The New York Times editorialized on Monday against Japan’s new state secrets law, and I wholeheartedly second their condemnation. But given the American fingerprints on the law, I find it odd that their only reference to the United States involved events “seven decades ago”. This was of a piece with the Times’ reporting on the law, which never saw fit to ask U.S. officials how they could urge on Japan such an antidemocratic measure. For an American audience, isn’t this the most relevant part of the story? If Russia pressed for changes in Ukrainian law, I doubt that the Times would relegate that to the margins of their coverage.
I sent a letter to the Times, but as the odds of them printing it are infinitesimal, here is a revised and expanded version.
The Times is right to raise alarms over Japan’s draconian state secrets act (Editorial, Dec. 16), but your failure to even mention the role of the United States in this is mystifying. The Abe administration repeatedly cited U.S. admonitions that without a tighter secrecy regimen, intelligence would not be readily shared with Japan – a crucial selling point in a country where many look for security to the U.S. And Abe was not making this up: the State Department immediately welcomed the law’s passage.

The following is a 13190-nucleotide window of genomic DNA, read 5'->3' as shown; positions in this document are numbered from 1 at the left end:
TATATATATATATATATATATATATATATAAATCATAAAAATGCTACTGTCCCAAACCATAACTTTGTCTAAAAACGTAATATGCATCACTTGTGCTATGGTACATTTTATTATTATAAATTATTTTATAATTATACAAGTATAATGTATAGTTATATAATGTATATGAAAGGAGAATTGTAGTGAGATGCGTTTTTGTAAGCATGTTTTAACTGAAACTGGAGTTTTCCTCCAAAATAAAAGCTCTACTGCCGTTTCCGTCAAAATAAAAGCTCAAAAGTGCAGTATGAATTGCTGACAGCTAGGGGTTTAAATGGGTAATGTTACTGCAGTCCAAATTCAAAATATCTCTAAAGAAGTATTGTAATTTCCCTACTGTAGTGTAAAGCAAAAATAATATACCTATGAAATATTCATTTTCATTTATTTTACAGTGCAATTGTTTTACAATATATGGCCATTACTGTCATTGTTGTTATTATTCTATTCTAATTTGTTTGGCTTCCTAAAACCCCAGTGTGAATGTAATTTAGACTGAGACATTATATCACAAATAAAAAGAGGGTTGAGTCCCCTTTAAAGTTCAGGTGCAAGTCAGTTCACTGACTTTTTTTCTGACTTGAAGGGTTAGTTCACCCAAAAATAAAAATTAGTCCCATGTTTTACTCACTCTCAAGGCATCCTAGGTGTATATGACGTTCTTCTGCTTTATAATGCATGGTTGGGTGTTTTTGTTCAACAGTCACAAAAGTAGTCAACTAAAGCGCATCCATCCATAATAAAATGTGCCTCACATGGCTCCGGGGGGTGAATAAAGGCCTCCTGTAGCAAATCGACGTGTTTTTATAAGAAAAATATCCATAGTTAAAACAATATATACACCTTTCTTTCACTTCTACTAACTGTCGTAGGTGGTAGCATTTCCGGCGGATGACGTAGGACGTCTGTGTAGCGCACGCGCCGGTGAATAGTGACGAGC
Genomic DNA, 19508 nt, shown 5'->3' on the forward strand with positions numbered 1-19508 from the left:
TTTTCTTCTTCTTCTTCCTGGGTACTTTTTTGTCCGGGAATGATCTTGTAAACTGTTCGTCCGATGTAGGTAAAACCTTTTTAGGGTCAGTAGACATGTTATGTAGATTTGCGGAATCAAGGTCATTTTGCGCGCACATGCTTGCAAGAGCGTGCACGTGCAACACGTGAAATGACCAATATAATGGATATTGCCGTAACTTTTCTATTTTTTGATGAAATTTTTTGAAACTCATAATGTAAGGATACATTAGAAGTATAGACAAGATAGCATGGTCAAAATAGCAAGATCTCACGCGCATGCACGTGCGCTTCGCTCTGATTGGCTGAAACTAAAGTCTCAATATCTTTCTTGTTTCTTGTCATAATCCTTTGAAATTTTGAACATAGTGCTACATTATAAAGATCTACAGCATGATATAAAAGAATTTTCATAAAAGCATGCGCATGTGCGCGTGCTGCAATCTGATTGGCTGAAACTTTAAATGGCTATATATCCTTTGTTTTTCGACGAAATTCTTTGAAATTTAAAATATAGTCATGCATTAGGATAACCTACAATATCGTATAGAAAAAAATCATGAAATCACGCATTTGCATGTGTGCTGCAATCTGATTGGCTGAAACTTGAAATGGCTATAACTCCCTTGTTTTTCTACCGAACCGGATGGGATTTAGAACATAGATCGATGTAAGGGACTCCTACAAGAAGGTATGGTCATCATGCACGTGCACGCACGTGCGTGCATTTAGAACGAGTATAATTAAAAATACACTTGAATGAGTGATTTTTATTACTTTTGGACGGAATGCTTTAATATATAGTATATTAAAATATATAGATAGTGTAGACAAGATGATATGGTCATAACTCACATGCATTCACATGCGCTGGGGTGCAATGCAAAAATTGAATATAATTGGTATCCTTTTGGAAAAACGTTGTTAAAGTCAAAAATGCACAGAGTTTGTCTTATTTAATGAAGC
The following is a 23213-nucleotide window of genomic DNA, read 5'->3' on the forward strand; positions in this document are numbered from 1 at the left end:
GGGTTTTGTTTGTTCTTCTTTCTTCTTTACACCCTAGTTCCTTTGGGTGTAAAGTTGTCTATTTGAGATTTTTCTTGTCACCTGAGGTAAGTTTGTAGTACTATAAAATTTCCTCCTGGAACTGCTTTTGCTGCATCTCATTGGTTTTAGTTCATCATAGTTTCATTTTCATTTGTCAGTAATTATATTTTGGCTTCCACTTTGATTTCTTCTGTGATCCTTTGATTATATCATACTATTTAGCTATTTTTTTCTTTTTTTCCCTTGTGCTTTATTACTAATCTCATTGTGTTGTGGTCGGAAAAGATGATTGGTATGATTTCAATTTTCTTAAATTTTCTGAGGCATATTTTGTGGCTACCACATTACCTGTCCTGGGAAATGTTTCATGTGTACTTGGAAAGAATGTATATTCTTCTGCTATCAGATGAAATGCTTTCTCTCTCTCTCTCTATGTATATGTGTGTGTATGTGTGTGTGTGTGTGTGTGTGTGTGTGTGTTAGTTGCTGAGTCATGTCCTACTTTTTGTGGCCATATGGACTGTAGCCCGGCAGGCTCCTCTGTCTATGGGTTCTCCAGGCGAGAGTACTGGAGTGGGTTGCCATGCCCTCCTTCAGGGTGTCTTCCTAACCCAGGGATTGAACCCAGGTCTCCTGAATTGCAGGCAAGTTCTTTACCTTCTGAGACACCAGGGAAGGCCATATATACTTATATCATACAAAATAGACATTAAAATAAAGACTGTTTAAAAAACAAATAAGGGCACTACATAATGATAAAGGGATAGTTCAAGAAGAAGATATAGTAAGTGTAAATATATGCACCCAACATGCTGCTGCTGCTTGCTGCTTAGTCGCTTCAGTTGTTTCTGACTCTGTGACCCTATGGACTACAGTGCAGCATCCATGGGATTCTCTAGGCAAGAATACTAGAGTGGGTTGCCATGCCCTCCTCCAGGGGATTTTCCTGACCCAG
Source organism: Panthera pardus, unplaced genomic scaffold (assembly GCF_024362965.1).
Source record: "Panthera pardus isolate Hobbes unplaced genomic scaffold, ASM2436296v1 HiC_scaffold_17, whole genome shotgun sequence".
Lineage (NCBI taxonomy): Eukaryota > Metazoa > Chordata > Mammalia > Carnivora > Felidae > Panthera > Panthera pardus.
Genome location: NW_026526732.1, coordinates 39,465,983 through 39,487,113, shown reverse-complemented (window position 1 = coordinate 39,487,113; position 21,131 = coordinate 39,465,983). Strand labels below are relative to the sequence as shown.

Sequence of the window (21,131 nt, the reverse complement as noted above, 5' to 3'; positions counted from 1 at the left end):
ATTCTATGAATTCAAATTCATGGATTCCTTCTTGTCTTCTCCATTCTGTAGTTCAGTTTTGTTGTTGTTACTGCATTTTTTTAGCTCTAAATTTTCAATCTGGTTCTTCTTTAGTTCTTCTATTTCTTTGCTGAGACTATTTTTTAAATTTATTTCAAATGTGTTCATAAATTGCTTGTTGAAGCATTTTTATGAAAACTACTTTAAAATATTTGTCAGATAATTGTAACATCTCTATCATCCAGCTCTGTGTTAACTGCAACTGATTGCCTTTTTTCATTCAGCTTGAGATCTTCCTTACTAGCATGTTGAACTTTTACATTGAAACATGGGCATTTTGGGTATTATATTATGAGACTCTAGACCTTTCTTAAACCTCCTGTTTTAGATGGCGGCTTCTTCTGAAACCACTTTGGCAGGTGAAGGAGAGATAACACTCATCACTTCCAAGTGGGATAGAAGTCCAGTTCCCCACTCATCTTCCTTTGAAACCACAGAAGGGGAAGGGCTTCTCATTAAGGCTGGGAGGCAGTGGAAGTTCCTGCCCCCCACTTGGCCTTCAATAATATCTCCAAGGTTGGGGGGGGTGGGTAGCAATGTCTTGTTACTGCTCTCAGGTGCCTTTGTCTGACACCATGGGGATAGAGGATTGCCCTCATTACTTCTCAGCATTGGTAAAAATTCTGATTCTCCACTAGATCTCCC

When Abe came to power a year ago, the Obama administration was delighted to find someone they could count on to carry forth U.S. priorities like restarting nuclear power plants, a new Marine base in Okinawa, and eventually, the Trans-Pacific Partnership. Only someone undeterred by fervent domestic opposition would do, and on the secrets act, Abe has just proven himself.
The administration’s position here is consistent with its aggressive prosecutions of whistleblowers such as Chelsea Manning, currently serving a sentence three and a half times the maximum under the Japanese law. LDP Secretary General Ishiba’s ranking of protesters with terrorists was indeed odious, but what of American Ishibas like Senate Republican leader Mitch McConnell and Vice President Biden, both of whom called Julian Assange a “high-tech terrorist”? Instead of bemoaning the machinations of authoritarians in Tokyo, you might direct some of your fire at those in Washington who seem to find them useful.